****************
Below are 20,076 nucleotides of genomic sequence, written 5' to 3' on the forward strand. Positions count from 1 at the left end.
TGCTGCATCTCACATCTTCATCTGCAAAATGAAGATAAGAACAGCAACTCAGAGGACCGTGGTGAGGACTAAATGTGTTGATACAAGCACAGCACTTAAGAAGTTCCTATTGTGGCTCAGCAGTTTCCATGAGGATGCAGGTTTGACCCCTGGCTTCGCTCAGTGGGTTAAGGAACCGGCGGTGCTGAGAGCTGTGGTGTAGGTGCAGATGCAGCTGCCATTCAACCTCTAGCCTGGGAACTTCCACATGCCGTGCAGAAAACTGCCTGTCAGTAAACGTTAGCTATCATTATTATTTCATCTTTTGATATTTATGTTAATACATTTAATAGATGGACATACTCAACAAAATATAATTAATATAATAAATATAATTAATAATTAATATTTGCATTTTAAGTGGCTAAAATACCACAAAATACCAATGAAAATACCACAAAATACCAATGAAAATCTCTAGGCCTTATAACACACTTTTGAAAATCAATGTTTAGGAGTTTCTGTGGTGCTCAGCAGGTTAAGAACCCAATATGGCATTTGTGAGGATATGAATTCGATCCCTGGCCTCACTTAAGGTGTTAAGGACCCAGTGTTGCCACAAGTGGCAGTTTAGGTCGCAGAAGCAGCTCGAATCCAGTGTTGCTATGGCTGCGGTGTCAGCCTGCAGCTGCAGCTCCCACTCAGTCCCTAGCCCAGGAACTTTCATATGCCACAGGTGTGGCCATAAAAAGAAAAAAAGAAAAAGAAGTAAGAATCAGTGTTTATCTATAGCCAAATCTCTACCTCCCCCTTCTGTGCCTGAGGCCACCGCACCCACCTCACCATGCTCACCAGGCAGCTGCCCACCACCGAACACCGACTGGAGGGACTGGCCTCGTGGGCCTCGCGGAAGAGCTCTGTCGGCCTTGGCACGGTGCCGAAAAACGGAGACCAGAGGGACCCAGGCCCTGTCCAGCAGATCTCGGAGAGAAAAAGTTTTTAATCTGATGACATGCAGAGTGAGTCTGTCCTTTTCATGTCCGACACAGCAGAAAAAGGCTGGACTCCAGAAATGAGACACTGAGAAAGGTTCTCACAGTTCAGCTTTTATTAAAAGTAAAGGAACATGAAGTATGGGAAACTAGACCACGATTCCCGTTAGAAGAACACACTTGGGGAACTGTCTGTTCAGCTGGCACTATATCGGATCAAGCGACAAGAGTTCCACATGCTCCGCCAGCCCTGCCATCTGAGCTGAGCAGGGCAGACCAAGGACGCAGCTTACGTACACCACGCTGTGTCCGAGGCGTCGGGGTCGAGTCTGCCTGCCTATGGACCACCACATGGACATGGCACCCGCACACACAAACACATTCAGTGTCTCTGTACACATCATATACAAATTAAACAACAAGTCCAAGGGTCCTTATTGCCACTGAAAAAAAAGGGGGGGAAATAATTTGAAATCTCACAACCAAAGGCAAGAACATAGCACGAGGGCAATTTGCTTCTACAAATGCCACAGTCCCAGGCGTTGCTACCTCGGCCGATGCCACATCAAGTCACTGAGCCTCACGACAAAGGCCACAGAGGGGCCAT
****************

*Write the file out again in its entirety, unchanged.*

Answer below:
Below are 20,076 nucleotides of genomic sequence, written 5' to 3' on the forward strand. Positions count from 1 at the left end.
TGCTGCATCTCACATCTTCATCTGCAAAATGAAGATAAGAACAGCAACTCAGAGGACCGTGGTGAGGACTAAATGTGTTGATACAAGCACAGCACTTAAGAAGTTCCTATTGTGGCTCAGCAGTTTCCATGAGGATGCAGGTTTGACCCCTGGCTTCGCTCAGTGGGTTAAGGAACCGGCGGTGCTGAGAGCTGTGGTGTAGGTGCAGATGCAGCTGCCATTCAACCTCTAGCCTGGGAACTTCCACATGCCGTGCAGAAAACTGCCTGTCAGTAAACGTTAGCTATCATTATTATTTCATCTTTTGATATTTATGTTAATACATTTAATAGATGGACATACTCAACAAAATATAATTAATATAATAAATATAATTAATAATTAATATTTGCATTTTAAGTGGCTAAAATACCACAAAATACCAATGAAAATACCACAAAATACCAATGAAAATCTCTAGGCCTTATAACACACTTTTGAAAATCAATGTTTAGGAGTTTCTGTGGTGCTCAGCAGGTTAAGAACCCAATATGGCATTTGTGAGGATATGAATTCGATCCCTGGCCTCACTTAAGGTGTTAAGGACCCAGTGTTGCCACAAGTGGCAGTTTAGGTCGCAGAAGCAGCTCGAATCCAGTGTTGCTATGGCTGCGGTGTCAGCCTGCAGCTGCAGCTCCCACTCAGTCCCTAGCCCAGGAACTTTCATATGCCACAGGTGTGGCCATAAAAAGAAAAAAAGAAAAAGAAGTAAGAATCAGTGTTTATCTATAGCCAAATCTCTACCTCCCCCTTCTGTGCCTGAGGCCACCGCACCCACCTCACCATGCTCACCAGGCAGCTGCCCACCACCGAACACCGACTGGAGGGACTGGCCTCGTGGGCCTCGCGGAAGAGCTCTGTCGGCCTTGGCACGGTGCCGAAAAACGGAGACCAGAGGGACCCAGGCCCTGTCCAGCAGATCTCGGAGAGAAAAAGTTTTTAATCTGATGACATGCAGAGTGAGTCTGTCCTTTTCATGTCCGACACAGCAGAAAAAGGCTGGACTCCAGAAATGAGACACTGAGAAAGGTTCTCACAGTTCAGCTTTTATTAAAAGTAAAGGAACATGAAGTATGGGAAACTAGACCACGATTCCCGTTAGAAGAACACACTTGGGGAACTGTCTGTTCAGCTGGCACTATATCGGATCAAGCGACAAGAGTTCCACATGCTCCGCCAGCCCTGCCATCTGAGCTGAGCAGGGCAGACCAAGGACGCAGCTTACGTACACCACGCTGTGTCCGAGGCGTCGGGGTCGAGTCTGCCTGCCTATGGACCACCACATGGACATGGCACCCGCACACACAAACACATTCAGTGTCTCTGTACACATCATATACAAATTAAACAACAAGTCCAAGGGTCCTTATTGCCACTGAAAAAAAAGGGGGGGAAATAATTTGAAATCTCACAACCAAAGGCAAGAACATAGCACGAGGGCAATTTGCTTCTACAAATGCCACAGTCCCAGGCGTTGCTACCTCGGCCGATGCCACATCAAGTCACTGAGCCTCACGACAAAGGCCACAGAGGGGCCAT